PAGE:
Washington, D.C. has some incredibly cool historic sites; it’s one of the reasons there are over 18 million tourists annually from all over the world. Some of the best historical projects in this city are off the beaten path, and many of them elude even longtime residents. My favorite one, and the one that inspired this digital history project, is Art on Call.
Art on Call is a call box restoration project that took place in the early 2000’s. Many neighborhoods around the city contain abandoned call boxes that were used by police and other emergency services. These were slowly abandoned as radios and cell phones took over our daily lives, and instead of uprooting them they city just left them unmaintained. There were over 1,000 boxes located within the city limits, and the organization Cultural Tourism DC refurbished 145 of them between 2000 and 2009.
Each neighborhood formed committees on how their individual call boxes would look, and then researched/commissioned different artists to carry out their plans. These neighborhoods include Capitol Hill, Cathedral Heights, Cleveland Park, Downtown, Dupont Circle, Forest Hills, Georgetown, Golden Triangle, Glover Park, McLean Gardens, Mount Pleasant, Sheridan/Kalorama, Southwest, Tenleytown, and Woodley Park. Most of them speak to the vibrant history of the surrounding land, with some abstract art projects also thrown in. Each also has a marker indicating why the art was chosen and its relevance, usually on the backside of the call boxes.
Unfortunately, there are no online resources for this project and it has remained dormant since funding was cut in 2009. As I have come across these while out in DC I have continually looked up more information on them, but have found nothing except for sparse websites and a few blog posts. Vox (a liberal online news organization) uploaded a YouTube video describing the project in detail, but still no online resource remains for people who want to see and experience these call boxes virtually.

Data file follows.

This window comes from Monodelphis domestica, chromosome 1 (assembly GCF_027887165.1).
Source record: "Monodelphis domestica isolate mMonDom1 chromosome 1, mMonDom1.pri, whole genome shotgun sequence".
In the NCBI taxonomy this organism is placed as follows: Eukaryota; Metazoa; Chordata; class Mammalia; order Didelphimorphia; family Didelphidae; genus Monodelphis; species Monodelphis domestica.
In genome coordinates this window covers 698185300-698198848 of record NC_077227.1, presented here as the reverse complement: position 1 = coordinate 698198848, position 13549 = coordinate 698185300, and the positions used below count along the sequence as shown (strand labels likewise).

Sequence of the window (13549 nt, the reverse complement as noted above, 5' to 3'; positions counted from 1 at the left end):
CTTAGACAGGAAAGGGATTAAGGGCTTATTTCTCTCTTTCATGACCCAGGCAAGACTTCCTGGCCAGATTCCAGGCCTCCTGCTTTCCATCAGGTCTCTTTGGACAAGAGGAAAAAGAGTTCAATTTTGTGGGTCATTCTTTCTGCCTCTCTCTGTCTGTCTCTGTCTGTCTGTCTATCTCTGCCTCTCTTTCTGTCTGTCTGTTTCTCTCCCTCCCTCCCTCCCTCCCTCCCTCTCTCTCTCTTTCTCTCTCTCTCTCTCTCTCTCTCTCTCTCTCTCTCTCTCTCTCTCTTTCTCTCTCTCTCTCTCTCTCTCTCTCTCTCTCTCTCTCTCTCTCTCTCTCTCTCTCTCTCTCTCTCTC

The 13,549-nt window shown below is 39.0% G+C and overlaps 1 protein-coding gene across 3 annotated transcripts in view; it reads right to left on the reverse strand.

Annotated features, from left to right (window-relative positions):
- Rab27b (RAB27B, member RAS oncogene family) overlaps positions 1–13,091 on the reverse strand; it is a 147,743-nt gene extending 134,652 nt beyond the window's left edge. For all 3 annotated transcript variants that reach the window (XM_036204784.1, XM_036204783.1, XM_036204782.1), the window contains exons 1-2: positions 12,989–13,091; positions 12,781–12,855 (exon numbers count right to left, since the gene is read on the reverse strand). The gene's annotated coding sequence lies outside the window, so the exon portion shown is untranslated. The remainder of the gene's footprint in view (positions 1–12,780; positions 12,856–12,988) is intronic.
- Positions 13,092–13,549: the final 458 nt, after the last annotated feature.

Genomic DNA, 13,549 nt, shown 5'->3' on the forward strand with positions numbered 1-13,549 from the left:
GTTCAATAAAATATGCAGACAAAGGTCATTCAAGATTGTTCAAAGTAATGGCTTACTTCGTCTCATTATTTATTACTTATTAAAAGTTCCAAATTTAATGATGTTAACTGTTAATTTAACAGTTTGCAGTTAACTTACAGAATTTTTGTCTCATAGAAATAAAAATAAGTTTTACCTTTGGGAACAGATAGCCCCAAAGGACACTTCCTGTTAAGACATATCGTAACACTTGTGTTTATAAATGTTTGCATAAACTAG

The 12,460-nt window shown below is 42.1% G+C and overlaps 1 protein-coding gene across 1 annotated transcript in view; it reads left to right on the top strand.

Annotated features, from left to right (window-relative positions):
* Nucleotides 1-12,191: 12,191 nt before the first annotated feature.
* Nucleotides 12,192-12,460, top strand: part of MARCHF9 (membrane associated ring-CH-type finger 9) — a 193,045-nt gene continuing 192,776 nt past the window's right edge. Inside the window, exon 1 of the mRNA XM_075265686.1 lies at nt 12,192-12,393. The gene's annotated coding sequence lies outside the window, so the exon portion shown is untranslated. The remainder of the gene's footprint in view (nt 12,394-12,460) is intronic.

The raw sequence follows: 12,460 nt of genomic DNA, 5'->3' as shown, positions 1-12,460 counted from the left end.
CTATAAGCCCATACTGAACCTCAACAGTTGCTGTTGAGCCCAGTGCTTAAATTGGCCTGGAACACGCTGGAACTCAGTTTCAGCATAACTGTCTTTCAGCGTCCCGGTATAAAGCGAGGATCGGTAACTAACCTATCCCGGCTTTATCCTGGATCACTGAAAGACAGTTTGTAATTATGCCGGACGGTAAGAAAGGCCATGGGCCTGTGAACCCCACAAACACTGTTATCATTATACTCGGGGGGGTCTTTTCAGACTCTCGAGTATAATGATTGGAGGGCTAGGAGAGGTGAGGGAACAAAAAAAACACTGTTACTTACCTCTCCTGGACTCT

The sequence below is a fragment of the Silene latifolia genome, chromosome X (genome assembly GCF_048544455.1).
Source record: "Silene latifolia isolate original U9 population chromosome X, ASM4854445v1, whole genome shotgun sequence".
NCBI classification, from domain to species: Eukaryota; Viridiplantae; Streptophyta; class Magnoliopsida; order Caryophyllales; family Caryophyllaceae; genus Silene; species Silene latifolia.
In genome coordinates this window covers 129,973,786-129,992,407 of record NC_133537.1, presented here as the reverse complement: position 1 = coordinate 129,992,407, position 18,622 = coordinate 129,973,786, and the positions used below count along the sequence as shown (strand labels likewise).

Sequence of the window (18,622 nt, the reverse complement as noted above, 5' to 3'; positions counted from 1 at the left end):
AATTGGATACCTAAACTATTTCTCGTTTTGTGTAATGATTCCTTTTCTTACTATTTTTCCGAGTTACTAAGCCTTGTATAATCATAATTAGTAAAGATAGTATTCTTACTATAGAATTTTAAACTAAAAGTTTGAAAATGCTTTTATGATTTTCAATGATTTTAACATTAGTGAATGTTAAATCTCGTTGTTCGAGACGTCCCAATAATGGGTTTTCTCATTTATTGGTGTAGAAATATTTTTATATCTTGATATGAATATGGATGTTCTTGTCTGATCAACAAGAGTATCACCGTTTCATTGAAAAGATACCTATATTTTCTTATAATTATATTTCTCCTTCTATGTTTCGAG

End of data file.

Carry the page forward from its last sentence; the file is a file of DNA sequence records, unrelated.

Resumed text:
Here is where I need the help of the class – I am going to pitch three ideas on how to create an online catalogue for this project, and I need to get feedback on which on people feel would be the most accessible for both residents of Washington, D.C. and online history enthusiasts.
My first step is to document as many of the existing 145 call boxes, taking a picture of both the art and the caption describing the context of the box. I will upload the pictures in Wiki Commons so that anyone can have the rights to use them, and then I would like to do one of these three options:
Option 1: Create a Wikipedia page dedicated to this project, linked from the general topic page for Call Boxes. I can create a photographic chart that people can scroll through that will provide them the neighborhoods, the photographs, and a written description of how the box was designed with the physical space in mind.
Option 2: Create a My Map on Google that allows people to see the pictures and a description of each call box through Google Maps on a browser or the app. Someone has done a variation of this, but many pins are missing photographs of the call boxes and none of them explain the historical context of call boxes.
Option 3: Use History Pin to upload and describe all the call boxes for people online and on mobile devices. I am hesitant to use this one because I feel like it is more limited to users – someone walking around DC and googling “random art call boxes” wouldn’t necessarily stumble across it.
This is going to be my final project, so your input would be most appreciated! And I am open to other options, so please feel free to lead me in a different direction if you have a better digital platform in mind.